I arrived home the other night a little on the late side, and was so happy to have the awesome time-saving technique of spatchcocking in my repertoire. My wife had bought a chicken and pre-heated the oven so the wheels were in motion. A few quick snips with my kitchen shears to remove the bird’s backbone and a tender little butter massage, and this beauty was ready to roll. Spatchcocking (or butterflying) the bird does two things. It allows it to cook more quickly by splaying it out and opening up its body cavity, and also encourages even cooking by better exposing the dark meat portions of the bird, the legs and thighs, to a more direct heat. In the time it takes you to truss a bird you can spatchcock it, and once split open, is considerably quicker to the table. Whether you’re grilling or roasting a whole chicken, and aren’t bothered with the unconventional appearance of poultry that looks like it was run over by a truck, then you owe it to yourself to try spatchcocking.
I cooked it until the dark meat registered about 170 ℉ on my Thermapen, then pulled it to rest for about 10 minutes before carving. Oh….and did I mention that carving a butterflied roast is so much easier than one left whole? There, I just did! In addition to slipping a little butter under the skin for moisture and flavor, I also seasoned the bird on both sides generously with salt and pepper and a left-over spice rub I made for lamb kebabs the other day. It turned out perfectly seasoned, perfectly cooked, and perfectly delicious! I rarely cook a chicken these days without butterflying it first, and I bet that if you give it a try you’ll soon be singing the praises of spatchcocking too.
Cheers – Steve
- 1 large, organic chicken - 4 to 5 pounds
- 3 tablespoons butter, softened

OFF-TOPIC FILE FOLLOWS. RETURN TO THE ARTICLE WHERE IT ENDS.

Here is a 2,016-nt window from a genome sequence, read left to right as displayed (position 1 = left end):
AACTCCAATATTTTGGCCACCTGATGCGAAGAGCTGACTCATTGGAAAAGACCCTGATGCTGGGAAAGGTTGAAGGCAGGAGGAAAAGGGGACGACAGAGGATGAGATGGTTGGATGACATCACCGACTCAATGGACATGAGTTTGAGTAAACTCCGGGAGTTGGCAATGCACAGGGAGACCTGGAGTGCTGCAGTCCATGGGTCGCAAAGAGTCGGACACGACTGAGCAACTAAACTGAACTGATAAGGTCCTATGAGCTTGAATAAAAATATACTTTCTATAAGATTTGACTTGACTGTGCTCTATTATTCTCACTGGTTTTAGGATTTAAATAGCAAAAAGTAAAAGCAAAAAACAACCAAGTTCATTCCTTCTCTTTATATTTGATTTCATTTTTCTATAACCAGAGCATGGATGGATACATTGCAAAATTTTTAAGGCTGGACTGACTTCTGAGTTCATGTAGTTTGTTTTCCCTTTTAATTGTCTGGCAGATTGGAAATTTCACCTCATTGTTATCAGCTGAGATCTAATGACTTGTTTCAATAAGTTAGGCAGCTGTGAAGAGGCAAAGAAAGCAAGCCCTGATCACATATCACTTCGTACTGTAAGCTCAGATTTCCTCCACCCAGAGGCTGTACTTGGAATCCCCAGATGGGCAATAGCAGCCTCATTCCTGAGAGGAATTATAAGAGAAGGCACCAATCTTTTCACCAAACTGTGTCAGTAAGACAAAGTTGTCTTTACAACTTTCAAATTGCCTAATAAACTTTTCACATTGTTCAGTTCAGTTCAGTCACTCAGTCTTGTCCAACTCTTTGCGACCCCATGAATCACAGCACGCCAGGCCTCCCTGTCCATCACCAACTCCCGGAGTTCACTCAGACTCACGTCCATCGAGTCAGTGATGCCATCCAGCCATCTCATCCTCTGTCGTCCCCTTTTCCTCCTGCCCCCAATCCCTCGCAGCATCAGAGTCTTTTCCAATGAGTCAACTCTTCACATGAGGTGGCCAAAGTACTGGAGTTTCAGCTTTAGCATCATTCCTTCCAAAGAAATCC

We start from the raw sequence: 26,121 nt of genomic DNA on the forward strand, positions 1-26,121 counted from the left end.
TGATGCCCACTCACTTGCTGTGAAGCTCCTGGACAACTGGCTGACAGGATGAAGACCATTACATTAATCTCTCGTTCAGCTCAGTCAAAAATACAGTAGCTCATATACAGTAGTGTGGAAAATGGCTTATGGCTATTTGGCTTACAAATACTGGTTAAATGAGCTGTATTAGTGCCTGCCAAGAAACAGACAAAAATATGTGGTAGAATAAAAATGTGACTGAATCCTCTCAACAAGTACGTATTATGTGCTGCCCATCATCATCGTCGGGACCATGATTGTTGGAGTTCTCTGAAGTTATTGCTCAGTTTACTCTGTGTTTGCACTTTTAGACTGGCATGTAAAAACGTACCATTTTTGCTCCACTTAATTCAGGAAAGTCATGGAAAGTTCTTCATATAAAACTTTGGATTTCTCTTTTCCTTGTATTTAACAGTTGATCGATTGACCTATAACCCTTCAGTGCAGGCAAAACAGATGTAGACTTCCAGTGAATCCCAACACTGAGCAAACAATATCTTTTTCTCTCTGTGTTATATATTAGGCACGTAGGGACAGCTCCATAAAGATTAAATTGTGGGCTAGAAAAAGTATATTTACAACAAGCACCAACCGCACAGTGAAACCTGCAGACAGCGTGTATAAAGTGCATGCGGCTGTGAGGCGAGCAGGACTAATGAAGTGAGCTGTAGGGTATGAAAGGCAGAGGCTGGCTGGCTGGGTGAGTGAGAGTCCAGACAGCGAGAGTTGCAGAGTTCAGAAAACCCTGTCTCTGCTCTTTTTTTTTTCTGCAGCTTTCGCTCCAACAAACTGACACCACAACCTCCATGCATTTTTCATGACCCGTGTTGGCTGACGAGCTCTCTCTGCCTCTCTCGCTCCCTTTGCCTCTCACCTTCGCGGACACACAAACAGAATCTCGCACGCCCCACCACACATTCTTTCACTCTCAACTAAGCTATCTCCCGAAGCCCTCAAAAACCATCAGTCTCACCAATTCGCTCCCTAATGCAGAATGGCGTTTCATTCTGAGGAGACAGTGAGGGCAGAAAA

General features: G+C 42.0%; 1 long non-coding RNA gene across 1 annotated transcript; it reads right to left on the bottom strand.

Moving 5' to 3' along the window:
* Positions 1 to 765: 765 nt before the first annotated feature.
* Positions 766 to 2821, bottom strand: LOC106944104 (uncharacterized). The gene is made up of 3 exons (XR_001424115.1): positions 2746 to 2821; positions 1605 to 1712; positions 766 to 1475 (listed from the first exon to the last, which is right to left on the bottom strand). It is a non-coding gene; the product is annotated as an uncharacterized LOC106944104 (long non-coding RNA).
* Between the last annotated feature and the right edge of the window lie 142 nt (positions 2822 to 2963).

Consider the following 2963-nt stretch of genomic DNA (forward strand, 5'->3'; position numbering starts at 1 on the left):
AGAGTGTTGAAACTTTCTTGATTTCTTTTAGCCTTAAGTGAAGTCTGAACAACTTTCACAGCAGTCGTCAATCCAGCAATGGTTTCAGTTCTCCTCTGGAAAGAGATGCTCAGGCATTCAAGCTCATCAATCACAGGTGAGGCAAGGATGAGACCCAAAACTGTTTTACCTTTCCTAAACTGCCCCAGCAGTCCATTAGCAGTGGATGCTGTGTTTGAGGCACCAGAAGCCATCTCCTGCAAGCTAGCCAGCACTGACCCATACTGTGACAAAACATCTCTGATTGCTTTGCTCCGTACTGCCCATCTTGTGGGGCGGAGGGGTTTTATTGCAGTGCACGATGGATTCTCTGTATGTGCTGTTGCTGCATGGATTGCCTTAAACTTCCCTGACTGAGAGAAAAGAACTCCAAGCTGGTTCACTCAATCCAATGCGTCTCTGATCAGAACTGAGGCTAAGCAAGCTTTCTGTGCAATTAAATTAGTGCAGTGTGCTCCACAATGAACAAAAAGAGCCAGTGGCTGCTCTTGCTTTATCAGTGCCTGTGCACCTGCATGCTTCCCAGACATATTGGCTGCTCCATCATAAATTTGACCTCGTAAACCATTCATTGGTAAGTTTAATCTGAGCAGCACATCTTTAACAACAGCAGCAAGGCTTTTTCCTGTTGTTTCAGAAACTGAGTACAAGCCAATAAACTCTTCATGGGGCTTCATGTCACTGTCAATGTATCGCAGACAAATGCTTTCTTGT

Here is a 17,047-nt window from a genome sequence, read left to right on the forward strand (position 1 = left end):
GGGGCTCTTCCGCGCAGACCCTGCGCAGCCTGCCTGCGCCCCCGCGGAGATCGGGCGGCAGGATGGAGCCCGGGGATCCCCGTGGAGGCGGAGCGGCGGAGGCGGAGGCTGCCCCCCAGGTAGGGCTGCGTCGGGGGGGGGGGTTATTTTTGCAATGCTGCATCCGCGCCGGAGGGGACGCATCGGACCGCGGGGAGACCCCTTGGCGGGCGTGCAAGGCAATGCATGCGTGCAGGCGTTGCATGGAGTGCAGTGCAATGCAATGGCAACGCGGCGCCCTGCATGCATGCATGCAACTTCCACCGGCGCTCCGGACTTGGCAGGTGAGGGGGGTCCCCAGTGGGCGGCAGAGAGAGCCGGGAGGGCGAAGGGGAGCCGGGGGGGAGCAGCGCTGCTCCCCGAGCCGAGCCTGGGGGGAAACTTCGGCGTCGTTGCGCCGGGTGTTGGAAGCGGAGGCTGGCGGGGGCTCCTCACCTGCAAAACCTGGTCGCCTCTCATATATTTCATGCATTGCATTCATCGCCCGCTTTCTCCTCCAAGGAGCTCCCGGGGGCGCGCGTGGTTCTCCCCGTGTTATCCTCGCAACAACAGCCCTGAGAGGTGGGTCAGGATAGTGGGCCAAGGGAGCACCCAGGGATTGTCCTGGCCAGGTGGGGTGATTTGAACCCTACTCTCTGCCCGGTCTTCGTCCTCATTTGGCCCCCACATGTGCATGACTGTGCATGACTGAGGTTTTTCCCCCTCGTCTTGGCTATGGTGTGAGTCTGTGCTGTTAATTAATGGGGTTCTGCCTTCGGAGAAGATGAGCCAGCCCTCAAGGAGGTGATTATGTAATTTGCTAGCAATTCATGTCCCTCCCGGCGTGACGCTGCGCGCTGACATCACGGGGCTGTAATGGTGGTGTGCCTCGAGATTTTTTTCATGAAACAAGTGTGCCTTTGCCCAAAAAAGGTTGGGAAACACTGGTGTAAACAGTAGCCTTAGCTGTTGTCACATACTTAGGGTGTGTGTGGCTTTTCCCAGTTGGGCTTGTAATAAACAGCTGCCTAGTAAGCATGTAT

- 1-2 tablespoons favorite spice rub
- Kosher salt and black pepper - to taste
- Set oven rack to upper-middle position and preheat oven to 500°F. Using sharp kitchen shears or heavy bladed knife, remove backbone from chicken. Flatten chicken by placing flat skin side up on cutting board and applying firm pressure to breast bone. Gently run fingers under skin on breasts and thighs to create a pocket, then evenly distibute the butter between the skin and meat. Rub butter left on your fingers to thinly coat exterior of chicken on all surfaces. Season generously with kosher salt, ground black pepper and spice rub of choice.
- Set wire rack in rimmed baking sheet lined with aluminum foil. Position chicken so that breasts are aligned with center of baking sheet and legs are close to edge. Roast until thickest part of breast close to bone registers 150 ℉ on an instant-read thermometer and joint between thighs and body registers at least 170°F, about 45 minutes, reducing the heat to 450°F if the chicken starts to darken too quickly.
- Remove chicken from oven, transfer to cutting board, tent loosely with foil, and allow to rest ten minutes before carving.